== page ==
Brush rectangles with butter. Using the handle of a butter knife, crease rectangles slightly off center. Fold at crease. Arrange in rows, slightly overlapping, on buttered baking sheet, with shorter side facing down. Allow at least 1/4-inch of space between rows. Cover and let stand until doubled in bulk, 20 to 30 minutes. Preheat oven to 375 degrees. Brush rolls with melted butter. Transfer to oven and bake until golden, about 17 minutes, if baking a single strip, about 25 minutes if baking 3 strips at a time (1/4 sheet pan). Remove from oven and brush once more with melted butter.
For freezing: shape rolls; arrange in same manner on parchment lined baking sheet. Transfer to freezer until frozen. Transfer to freezer bags. When ready to bake remove from freezer, arrange on buttered baking sheets. Cover with plastic wrap, and let stand in a warm place until defrosted, and doubled in bulk about 2 1/2 hours. Cook according to step 5, above.
I also love this recipe for rolls.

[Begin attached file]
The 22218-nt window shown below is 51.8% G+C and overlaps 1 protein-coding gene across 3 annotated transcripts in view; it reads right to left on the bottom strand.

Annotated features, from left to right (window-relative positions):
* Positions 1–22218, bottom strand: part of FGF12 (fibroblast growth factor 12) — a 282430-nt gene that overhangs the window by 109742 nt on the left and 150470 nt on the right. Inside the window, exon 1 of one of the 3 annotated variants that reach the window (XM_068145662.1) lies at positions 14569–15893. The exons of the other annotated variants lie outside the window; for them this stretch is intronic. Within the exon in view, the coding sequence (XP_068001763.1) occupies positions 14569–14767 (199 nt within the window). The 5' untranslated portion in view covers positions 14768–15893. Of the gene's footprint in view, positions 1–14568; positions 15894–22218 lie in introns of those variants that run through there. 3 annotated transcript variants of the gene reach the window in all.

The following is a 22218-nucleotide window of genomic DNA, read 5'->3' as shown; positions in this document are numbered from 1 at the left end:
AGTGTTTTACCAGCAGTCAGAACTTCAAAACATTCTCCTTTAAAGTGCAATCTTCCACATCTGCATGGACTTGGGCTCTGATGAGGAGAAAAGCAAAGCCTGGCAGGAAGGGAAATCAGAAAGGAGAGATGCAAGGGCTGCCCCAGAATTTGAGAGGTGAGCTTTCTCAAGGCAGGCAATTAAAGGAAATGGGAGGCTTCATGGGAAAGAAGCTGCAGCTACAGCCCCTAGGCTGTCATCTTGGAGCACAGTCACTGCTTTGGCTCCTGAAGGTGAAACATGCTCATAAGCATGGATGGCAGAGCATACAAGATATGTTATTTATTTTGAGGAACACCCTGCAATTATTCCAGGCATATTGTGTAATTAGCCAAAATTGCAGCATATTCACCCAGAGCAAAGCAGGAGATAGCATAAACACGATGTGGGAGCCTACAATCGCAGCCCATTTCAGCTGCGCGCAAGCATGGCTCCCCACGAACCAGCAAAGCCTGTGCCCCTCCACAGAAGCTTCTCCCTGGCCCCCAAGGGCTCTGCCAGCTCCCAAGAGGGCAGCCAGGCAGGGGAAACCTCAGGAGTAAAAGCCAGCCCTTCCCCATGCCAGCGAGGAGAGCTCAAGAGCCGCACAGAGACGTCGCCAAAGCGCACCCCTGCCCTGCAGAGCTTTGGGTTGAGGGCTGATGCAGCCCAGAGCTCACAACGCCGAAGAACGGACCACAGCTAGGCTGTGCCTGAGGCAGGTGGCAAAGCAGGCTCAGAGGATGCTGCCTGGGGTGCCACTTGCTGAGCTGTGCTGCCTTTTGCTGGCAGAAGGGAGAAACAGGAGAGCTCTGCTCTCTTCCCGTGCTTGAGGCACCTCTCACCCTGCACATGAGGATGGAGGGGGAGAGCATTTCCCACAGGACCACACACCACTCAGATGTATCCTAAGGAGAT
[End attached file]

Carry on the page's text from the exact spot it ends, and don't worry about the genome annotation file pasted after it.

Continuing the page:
Yields 16 rolls.18 oz. (4 cups) all-purpose flour1 package (2-1/4 tsp.) rapid-rise yeast1/3 cup sugar1 tsp. salt1 cup milk4 oz. (8 Tbs.) unsalted butter3 large egg yolksIn a large bowl of an electric mixer, whisk together the flour,yeast, sugar, and salt. Put the bowl in the mixer stand and fit itwith the dough hook.In a small saucepan, heat the milk and butter, stirring until thebutter melts and the liquid is very warm, between 115° and 125°F.Dump the warm milk-butter mixture and the egg yolks into the flourand mix on medium-low speed until combined. Increase the speed tomedium high and beat until the dough is smooth and shiny, about 8min.(If you don't have a stand mixer, you can make a well with the dryingredients, gradually add the wet, and then knead the dough by handuntil smooth and shiny.)Remove the dough from the bowl, shape it into a neat ball, and thenreturn it to the bowl. Lightly grease the sides of the bowl andcover the top securely with plastic. Let rise in a warm spot untildoubled in size, about 45 min.Lightly grease a 9x13-inch baking dish. Turn the dough onto a cleanwork surface (no need to flour; the dough is soft but not sticky)and gently press to deflate. Using a pastry scraper, divide thedough into 16 equal pieces, each about 2 oz. (use a scale to besure).Put a piece of dough in your palm (again, no flour). With the edgeof your other palm (curved slightly), press gently but firmly on thedough, rotating it repeatedly until it forms a smooth-skinned ballwith a sealed bottom. Put the ball in the pan, sealed side down, andrepeat with the remaining dough.Cover the pan with plastic and let the dough rise until almostdoubled, about 30 min. Meanwhile, heat the oven to 375°F. Remove theplastic and bake the rolls until they're puffed and browned, about20 min. qahtan